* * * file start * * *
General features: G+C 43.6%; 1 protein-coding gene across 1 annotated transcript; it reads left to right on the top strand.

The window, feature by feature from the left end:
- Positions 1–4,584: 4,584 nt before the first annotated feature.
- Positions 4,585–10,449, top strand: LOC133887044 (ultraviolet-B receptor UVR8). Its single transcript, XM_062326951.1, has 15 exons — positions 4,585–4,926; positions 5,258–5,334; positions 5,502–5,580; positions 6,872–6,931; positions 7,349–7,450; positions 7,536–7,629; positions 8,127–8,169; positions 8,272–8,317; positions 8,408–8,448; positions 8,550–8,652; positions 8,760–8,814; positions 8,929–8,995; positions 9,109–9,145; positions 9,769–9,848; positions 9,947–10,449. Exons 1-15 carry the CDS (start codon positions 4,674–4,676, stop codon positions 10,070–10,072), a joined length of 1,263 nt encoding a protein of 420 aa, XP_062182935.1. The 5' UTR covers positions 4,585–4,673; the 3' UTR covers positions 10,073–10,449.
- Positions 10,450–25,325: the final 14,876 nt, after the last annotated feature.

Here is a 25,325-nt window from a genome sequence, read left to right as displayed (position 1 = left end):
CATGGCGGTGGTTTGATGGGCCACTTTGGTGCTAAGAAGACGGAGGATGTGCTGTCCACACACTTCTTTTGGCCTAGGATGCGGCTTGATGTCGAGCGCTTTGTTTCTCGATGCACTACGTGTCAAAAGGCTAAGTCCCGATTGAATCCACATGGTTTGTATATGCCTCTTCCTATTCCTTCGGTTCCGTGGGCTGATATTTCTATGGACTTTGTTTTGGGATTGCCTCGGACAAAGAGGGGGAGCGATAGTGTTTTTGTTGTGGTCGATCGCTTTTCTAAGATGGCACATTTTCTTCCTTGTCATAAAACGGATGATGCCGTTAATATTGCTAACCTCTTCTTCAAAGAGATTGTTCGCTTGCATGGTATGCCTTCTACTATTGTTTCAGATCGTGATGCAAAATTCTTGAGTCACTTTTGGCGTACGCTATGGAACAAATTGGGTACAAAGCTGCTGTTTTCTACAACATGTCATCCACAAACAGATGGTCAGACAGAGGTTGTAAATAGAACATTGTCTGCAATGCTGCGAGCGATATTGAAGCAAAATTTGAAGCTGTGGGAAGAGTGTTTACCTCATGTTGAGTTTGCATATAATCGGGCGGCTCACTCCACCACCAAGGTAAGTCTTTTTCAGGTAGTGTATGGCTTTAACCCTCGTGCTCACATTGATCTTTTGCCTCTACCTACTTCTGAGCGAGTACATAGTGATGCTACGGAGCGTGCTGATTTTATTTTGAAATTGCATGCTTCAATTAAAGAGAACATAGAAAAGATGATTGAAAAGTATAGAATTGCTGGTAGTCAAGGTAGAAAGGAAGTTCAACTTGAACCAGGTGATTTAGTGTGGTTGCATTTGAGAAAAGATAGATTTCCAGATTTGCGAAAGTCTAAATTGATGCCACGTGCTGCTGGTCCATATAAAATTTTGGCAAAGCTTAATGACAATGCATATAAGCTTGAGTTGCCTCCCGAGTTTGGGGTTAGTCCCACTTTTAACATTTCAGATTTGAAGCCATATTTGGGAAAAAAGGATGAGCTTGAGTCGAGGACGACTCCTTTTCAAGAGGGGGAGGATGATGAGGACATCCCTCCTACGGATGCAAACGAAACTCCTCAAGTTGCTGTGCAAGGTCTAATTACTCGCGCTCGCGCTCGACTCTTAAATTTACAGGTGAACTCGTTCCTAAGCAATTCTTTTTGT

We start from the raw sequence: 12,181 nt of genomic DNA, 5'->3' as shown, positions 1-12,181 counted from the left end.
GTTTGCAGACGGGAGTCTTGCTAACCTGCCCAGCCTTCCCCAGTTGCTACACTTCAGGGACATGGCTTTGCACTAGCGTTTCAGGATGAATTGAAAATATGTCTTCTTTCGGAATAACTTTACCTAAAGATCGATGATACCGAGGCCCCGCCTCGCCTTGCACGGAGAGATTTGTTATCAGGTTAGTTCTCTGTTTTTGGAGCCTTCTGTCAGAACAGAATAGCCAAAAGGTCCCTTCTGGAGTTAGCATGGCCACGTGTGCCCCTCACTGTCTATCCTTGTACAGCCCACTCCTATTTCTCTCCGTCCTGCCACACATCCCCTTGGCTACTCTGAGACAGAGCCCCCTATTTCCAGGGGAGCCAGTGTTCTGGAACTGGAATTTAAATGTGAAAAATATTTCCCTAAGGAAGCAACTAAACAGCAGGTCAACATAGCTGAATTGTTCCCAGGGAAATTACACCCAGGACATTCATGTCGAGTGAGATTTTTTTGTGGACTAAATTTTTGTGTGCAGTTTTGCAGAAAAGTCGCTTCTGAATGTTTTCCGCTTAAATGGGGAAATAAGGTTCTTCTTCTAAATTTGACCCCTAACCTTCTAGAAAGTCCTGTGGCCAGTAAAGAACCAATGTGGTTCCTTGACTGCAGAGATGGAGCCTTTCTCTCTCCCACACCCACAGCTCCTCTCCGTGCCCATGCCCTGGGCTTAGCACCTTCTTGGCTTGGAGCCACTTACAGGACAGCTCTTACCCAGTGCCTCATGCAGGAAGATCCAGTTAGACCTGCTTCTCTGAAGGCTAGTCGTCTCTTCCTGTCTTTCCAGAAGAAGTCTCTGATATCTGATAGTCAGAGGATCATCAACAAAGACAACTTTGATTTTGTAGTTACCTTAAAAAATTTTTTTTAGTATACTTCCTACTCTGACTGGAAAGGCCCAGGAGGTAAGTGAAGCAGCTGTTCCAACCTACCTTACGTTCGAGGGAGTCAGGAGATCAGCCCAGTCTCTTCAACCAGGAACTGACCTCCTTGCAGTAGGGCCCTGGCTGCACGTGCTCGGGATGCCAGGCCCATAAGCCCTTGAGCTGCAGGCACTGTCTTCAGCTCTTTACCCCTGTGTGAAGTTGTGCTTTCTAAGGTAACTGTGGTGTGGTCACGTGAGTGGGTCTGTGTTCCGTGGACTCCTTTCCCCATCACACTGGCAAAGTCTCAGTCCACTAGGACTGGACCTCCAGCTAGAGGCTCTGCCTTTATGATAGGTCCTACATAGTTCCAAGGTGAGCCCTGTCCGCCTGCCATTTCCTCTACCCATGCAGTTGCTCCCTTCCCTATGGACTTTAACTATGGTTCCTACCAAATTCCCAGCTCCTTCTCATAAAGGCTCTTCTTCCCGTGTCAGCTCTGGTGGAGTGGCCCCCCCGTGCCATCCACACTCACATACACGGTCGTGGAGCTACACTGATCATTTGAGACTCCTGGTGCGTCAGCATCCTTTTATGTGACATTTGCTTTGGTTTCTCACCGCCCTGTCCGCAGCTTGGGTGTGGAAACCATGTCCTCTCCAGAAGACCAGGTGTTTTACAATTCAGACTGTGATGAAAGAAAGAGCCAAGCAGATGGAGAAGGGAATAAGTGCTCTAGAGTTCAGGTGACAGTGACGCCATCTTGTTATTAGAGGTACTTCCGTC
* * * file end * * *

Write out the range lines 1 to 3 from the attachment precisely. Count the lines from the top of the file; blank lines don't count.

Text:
General features: G+C 43.6%; 1 protein-coding gene across 1 annotated transcript; it reads left to right on the top strand.

The window, feature by feature from the left end:
- Positions 1–4,584: 4,584 nt before the first annotated feature.